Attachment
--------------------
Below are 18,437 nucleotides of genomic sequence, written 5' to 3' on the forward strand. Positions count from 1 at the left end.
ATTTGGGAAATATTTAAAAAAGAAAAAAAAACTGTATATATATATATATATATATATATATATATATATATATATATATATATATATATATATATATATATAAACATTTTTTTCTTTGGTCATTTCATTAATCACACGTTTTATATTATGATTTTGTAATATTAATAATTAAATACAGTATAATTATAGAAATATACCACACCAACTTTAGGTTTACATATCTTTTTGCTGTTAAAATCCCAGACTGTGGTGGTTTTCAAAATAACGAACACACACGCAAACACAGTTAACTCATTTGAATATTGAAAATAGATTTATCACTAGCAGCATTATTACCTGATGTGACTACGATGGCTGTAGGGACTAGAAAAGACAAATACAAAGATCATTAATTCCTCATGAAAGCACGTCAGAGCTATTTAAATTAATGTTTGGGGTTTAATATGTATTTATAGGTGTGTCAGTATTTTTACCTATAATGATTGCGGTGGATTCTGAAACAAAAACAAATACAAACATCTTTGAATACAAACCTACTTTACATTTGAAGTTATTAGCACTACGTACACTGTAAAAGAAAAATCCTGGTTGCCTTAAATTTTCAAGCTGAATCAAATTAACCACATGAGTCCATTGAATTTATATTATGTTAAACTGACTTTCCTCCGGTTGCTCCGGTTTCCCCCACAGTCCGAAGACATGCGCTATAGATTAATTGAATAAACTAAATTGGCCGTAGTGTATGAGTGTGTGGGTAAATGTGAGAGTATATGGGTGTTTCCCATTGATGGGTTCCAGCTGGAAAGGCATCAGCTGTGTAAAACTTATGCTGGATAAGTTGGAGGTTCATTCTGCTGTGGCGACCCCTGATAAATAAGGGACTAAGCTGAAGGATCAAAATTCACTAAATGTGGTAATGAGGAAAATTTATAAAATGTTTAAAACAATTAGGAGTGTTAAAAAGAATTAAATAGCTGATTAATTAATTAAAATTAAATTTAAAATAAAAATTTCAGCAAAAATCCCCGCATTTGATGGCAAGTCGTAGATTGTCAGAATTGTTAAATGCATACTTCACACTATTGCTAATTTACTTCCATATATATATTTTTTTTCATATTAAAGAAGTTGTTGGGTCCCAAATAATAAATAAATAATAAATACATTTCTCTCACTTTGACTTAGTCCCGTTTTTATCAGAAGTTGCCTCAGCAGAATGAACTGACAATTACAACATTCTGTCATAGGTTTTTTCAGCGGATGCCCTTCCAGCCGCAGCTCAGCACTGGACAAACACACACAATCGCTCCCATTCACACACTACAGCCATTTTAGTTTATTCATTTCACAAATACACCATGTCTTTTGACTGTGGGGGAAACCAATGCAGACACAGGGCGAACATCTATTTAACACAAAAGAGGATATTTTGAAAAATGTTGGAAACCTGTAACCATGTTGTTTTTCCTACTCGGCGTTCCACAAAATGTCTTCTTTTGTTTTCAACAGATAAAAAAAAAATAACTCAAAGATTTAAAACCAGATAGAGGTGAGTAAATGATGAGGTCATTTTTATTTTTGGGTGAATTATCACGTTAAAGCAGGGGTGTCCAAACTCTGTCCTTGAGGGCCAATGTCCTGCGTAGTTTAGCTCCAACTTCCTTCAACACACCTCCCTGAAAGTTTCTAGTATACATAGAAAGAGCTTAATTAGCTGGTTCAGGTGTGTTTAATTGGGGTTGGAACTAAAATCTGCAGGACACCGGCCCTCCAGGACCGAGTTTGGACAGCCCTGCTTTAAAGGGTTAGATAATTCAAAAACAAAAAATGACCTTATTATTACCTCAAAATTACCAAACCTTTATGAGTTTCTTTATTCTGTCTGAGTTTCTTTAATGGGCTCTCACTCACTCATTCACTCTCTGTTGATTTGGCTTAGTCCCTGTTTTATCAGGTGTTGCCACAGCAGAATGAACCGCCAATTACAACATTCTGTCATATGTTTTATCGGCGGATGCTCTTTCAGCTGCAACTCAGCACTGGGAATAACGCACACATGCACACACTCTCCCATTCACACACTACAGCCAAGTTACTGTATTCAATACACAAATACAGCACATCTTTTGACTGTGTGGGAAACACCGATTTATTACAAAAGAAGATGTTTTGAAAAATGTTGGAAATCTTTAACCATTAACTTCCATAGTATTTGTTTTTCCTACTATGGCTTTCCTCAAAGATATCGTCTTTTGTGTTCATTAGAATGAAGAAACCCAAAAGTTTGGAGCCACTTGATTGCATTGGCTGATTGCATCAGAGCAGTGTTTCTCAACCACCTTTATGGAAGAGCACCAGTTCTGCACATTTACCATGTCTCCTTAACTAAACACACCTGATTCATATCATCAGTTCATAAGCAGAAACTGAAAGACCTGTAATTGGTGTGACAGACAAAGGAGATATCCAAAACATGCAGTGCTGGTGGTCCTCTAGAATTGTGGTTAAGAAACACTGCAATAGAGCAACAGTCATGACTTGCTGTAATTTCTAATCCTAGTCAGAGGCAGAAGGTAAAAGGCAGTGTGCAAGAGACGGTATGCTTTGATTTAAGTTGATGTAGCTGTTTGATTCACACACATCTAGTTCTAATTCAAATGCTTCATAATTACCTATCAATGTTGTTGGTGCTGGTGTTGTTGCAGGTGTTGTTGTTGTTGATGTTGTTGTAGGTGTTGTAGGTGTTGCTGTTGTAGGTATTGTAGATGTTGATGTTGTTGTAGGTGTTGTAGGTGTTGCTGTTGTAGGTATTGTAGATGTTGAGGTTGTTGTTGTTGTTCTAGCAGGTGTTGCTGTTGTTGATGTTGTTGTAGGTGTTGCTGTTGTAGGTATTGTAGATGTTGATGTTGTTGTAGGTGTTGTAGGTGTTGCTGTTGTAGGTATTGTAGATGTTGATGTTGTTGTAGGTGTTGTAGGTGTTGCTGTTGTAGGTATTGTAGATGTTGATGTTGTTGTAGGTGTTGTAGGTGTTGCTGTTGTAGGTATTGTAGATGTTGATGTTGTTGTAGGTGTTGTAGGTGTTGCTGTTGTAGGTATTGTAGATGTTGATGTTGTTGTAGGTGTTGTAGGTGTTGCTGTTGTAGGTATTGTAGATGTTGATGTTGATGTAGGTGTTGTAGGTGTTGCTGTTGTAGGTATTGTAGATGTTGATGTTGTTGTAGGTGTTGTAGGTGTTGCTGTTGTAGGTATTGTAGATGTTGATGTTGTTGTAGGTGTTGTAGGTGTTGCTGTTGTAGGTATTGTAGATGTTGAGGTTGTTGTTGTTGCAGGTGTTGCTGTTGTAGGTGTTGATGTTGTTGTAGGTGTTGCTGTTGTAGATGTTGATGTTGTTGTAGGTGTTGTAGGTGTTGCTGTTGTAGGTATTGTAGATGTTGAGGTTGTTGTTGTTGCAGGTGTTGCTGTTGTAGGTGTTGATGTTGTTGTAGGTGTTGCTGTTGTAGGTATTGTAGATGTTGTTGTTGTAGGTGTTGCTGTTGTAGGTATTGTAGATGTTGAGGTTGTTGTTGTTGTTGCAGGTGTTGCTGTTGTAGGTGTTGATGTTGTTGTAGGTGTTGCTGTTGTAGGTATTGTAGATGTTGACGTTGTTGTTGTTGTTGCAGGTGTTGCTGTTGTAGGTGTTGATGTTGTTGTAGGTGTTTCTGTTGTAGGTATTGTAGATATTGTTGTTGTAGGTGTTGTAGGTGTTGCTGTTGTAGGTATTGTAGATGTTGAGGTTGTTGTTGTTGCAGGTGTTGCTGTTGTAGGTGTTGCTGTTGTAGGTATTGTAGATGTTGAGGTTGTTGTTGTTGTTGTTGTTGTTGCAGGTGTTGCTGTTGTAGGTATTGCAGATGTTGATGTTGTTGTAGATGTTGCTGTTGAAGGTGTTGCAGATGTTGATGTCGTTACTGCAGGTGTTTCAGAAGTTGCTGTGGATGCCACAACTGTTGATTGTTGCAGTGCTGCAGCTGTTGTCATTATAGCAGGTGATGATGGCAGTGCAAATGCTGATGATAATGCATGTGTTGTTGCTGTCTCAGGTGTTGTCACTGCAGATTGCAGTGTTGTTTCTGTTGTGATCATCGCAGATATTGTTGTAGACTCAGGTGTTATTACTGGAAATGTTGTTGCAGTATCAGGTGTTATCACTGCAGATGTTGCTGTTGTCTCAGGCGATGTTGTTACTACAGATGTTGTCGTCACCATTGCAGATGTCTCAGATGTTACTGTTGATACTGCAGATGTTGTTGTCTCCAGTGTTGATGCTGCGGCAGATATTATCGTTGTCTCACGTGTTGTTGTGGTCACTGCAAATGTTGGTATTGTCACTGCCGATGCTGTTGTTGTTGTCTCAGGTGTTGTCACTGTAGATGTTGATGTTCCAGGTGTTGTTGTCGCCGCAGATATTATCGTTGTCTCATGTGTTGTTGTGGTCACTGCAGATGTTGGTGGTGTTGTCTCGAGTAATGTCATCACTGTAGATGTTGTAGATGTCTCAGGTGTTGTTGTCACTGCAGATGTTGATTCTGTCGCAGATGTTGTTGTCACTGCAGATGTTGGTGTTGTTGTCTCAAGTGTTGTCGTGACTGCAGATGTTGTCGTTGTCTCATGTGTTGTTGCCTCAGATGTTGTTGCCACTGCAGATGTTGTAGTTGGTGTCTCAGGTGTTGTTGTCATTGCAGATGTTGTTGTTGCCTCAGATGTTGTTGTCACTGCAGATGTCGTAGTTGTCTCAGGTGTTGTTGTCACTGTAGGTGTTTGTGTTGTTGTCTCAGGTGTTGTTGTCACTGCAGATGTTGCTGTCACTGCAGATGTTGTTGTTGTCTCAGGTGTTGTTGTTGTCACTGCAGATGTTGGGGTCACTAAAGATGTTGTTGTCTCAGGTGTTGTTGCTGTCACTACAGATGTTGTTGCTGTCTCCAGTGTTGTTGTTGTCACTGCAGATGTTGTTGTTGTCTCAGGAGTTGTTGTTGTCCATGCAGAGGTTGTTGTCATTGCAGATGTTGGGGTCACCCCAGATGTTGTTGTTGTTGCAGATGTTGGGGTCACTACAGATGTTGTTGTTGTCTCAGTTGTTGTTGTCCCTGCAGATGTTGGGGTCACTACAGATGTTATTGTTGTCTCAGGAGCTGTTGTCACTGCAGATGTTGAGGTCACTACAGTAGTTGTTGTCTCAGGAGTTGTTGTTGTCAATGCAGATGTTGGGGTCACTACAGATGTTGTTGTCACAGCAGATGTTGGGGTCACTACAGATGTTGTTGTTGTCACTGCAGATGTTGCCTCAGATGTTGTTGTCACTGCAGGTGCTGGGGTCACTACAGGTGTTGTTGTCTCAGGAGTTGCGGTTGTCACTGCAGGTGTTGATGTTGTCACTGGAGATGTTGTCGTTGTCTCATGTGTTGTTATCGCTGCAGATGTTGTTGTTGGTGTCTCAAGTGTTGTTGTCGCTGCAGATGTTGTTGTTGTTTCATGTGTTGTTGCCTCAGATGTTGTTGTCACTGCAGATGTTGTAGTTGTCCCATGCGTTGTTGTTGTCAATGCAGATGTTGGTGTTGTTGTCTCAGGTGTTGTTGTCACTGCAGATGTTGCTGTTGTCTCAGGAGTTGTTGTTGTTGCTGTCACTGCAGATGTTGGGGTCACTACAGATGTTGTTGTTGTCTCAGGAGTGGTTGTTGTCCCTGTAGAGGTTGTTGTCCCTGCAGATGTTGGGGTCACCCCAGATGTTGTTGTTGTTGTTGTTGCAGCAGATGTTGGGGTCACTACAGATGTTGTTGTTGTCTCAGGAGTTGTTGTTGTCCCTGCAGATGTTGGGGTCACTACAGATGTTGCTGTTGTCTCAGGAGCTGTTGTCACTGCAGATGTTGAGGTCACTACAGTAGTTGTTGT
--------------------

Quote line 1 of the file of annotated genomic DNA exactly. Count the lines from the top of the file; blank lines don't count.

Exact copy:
Below are 18,437 nucleotides of genomic sequence, written 5' to 3' on the forward strand. Positions count from 1 at the left end.